Tell them that if they have friends who like to engage in rough activity to abandon those friends. (This is tough, I know. Your own advice is hardest to follow.) Tell them that if someone dies in the course of "bad [stuff]" they can be criminally liable just like the person who actually did the killing, even if they didn't have a knife, or a gun, or other weapon. Even if the killing is arguably accidental. Tell them that a fight to stay out of prison is for someone else, not them.

Tell them to not be paranoid, just careful.

If your sons' friends will listen, tell them too.

(Others, if you want, add?)
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  #57  
Old 07-06-2016, 10:09 PM
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I remember watching this video years ago... this should be required for everybody. I can't believe some of the things that they are allowed to do.
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  #58  
Old 07-07-2016, 12:28 PM
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I remember watching this video years ago... this should be required for everybody. I can't believe some of the things that they are allowed to do.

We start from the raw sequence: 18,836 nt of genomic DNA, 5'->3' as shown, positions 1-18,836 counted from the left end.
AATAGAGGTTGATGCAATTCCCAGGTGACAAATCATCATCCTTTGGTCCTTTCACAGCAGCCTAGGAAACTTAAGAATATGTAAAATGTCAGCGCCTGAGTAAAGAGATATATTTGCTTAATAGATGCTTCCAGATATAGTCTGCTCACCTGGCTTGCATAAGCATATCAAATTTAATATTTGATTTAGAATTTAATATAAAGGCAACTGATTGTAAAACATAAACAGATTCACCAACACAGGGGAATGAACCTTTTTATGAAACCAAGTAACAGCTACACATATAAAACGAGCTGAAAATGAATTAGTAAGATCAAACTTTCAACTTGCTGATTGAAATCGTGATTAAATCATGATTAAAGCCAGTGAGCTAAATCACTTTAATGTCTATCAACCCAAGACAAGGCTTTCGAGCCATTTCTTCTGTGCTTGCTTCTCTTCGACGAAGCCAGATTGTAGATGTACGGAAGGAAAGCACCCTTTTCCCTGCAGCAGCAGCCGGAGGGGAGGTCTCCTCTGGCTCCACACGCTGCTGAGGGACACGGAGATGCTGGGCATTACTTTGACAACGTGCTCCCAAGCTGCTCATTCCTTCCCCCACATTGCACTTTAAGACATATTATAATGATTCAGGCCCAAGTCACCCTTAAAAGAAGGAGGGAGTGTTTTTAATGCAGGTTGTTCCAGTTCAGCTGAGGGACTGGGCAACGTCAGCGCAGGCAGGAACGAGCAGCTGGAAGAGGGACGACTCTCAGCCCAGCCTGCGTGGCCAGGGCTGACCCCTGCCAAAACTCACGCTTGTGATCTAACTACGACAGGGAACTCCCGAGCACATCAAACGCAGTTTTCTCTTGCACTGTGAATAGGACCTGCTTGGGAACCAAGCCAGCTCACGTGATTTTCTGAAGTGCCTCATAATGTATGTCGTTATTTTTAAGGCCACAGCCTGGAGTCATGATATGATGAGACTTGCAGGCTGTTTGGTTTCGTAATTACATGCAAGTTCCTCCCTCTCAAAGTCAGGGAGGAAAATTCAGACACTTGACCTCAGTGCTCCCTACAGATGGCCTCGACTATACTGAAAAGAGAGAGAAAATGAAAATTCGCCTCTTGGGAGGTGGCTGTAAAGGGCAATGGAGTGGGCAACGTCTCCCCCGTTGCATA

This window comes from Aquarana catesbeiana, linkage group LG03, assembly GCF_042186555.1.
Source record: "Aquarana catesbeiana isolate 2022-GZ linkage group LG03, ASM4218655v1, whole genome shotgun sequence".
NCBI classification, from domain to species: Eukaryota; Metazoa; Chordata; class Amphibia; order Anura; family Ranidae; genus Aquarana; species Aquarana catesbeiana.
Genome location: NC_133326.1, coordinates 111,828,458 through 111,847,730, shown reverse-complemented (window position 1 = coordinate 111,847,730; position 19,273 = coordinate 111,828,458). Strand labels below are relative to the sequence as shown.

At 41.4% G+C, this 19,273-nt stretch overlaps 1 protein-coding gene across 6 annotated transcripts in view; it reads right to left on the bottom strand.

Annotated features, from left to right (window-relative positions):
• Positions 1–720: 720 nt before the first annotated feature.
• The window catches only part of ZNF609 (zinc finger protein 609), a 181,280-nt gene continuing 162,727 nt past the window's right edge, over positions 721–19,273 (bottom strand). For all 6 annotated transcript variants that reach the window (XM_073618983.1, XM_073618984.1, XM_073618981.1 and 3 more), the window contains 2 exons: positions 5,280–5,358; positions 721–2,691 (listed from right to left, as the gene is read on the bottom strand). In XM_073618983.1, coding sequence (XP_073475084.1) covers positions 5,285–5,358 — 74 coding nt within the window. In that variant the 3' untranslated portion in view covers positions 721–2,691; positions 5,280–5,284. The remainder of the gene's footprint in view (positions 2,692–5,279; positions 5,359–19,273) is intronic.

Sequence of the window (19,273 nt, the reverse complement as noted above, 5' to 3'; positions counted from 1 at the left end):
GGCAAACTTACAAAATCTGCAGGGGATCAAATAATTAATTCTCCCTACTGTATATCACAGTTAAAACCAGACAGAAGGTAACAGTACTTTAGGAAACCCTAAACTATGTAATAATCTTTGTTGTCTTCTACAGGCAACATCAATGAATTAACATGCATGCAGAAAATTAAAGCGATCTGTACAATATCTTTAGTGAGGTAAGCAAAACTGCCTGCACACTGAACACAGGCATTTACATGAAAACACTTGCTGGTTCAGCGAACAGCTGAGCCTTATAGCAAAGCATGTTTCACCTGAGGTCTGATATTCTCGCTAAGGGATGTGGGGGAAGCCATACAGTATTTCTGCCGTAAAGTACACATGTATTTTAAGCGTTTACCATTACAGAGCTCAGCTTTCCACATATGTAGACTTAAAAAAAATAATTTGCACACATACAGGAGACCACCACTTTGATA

Remember what the one person said. "You are not going to talk yourself out of the police station". It would be so nice if everyone would just remember this when they are being questioned by the police .
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  #59  
Old 02-20-2017, 07:29 AM
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Remember what the one person said. "You are not going to talk yourself out of the police station". It would be so nice if everyone would just remember this when they are being questioned by the police .
Great videos. Never a good idea to talk about your case to anyone except to your legal counsel. Everything you tol the police officer and/or investigators will be used against you - whether they violated Miranda rights or not.